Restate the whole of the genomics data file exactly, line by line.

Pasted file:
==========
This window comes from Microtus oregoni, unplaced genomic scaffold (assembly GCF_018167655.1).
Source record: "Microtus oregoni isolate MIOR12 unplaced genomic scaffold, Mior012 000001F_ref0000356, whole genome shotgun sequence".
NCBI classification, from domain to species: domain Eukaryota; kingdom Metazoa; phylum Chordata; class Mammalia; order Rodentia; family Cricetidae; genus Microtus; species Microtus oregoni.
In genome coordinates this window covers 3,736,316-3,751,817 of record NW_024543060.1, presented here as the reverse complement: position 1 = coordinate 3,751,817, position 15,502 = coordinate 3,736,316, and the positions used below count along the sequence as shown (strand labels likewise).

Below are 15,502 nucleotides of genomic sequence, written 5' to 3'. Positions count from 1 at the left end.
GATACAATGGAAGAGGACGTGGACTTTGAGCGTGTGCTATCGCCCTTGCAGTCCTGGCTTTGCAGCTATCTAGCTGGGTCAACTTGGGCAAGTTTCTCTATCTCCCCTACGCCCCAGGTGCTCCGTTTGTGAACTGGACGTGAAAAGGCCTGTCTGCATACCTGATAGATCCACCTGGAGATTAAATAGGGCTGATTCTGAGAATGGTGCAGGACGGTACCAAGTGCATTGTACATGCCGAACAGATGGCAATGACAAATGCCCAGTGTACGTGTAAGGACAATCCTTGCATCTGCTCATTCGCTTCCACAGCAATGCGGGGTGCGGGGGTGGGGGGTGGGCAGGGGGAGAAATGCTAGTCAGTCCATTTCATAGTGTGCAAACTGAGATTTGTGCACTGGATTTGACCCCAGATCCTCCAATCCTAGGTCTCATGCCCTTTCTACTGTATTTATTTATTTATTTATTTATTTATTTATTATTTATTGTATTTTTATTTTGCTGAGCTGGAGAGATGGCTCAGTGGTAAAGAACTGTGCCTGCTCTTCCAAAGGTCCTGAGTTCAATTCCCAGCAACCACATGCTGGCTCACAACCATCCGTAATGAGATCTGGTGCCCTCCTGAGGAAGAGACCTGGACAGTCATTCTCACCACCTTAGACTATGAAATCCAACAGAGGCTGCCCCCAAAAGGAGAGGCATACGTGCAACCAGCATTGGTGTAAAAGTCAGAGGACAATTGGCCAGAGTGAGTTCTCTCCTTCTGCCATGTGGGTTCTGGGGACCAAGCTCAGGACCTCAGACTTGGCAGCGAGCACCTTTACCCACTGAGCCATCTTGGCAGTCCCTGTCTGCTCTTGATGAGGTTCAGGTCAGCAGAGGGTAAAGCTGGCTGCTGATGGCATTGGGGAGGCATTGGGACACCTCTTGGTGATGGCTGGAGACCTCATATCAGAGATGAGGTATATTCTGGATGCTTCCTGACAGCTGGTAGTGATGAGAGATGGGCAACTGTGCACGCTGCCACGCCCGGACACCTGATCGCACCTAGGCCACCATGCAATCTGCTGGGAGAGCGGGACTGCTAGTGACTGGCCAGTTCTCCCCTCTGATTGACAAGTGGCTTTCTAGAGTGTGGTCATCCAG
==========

This window comes from Microtus oregoni, unplaced genomic scaffold (assembly GCF_018167655.1).
Source record: "Microtus oregoni isolate MIOR12 unplaced genomic scaffold, Mior012 000001F_ref0000356, whole genome shotgun sequence".
NCBI classification, from domain to species: domain Eukaryota; kingdom Metazoa; phylum Chordata; class Mammalia; order Rodentia; family Cricetidae; genus Microtus; species Microtus oregoni.
In genome coordinates this window covers 3,736,316-3,751,817 of record NW_024543060.1, presented here as the reverse complement: position 1 = coordinate 3,751,817, position 15,502 = coordinate 3,736,316, and the positions used below count along the sequence as shown (strand labels likewise).

Below are 15,502 nucleotides of genomic sequence, written 5' to 3'. Positions count from 1 at the left end.
GATACAATGGAAGAGGACGTGGACTTTGAGCGTGTGCTATCGCCCTTGCAGTCCTGGCTTTGCAGCTATCTAGCTGGGTCAACTTGGGCAAGTTTCTCTATCTCCCCTACGCCCCAGGTGCTCCGTTTGTGAACTGGACGTGAAAAGGCCTGTCTGCATACCTGATAGATCCACCTGGAGATTAAATAGGGCTGATTCTGAGAATGGTGCAGGACGGTACCAAGTGCATTGTACATGCCGAACAGATGGCAATGACAAATGCCCAGTGTACGTGTAAGGACAATCCTTGCATCTGCTCATTCGCTTCCACAGCAATGCGGGGTGCGGGGGTGGGGGGTGGGCAGGGGGAGAAATGCTAGTCAGTCCATTTCATAGTGTGCAAACTGAGATTTGTGCACTGGATTTGACCCCAGATCCTCCAATCCTAGGTCTCATGCCCTTTCTACTGTATTTATTTATTTATTTATTTATTTATTTATTATTTATTGTATTTTTATTTTGCTGAGCTGGAGAGATGGCTCAGTGGTAAAGAACTGTGCCTGCTCTTCCAAAGGTCCTGAGTTCAATTCCCAGCAACCACATGCTGGCTCACAACCATCCGTAATGAGATCTGGTGCCCTCCTGAGGAAGAGACCTGGACAGTCATTCTCACCACCTTAGACTATGAAATCCAACAGAGGCTGCCCCCAAAAGGAGAGGCATACGTGCAACCAGCATTGGTGTAAAAGTCAGAGGACAATTGGCCAGAGTGAGTTCTCTCCTTCTGCCATGTGGGTTCTGGGGACCAAGCTCAGGACCTCAGACTTGGCAGCGAGCACCTTTACCCACTGAGCCATCTTGGCAGTCCCTGTCTGCTCTTGATGAGGTTCAGGTCAGCAGAGGGTAAAGCTGGCTGCTGATGGCATTGGGGAGGCATTGGGACACCTCTTGGTGATGGCTGGAGACCTCATATCAGAGATGAGGTATATTCTGGATGCTTCCTGACAGCTGGTAGTGATGAGAGATGGGCAACTGTGCACGCTGCCACGCCCGGACACCTGATCGCACCTAGGCCACCATGCAATCTGCTGGGAGAGCGGGACTGCTAGTGACTGGCCAGTTCTCCCCTCTGATTGACAAGTGGCTTTCTAGAGTGTGGTCATCCAG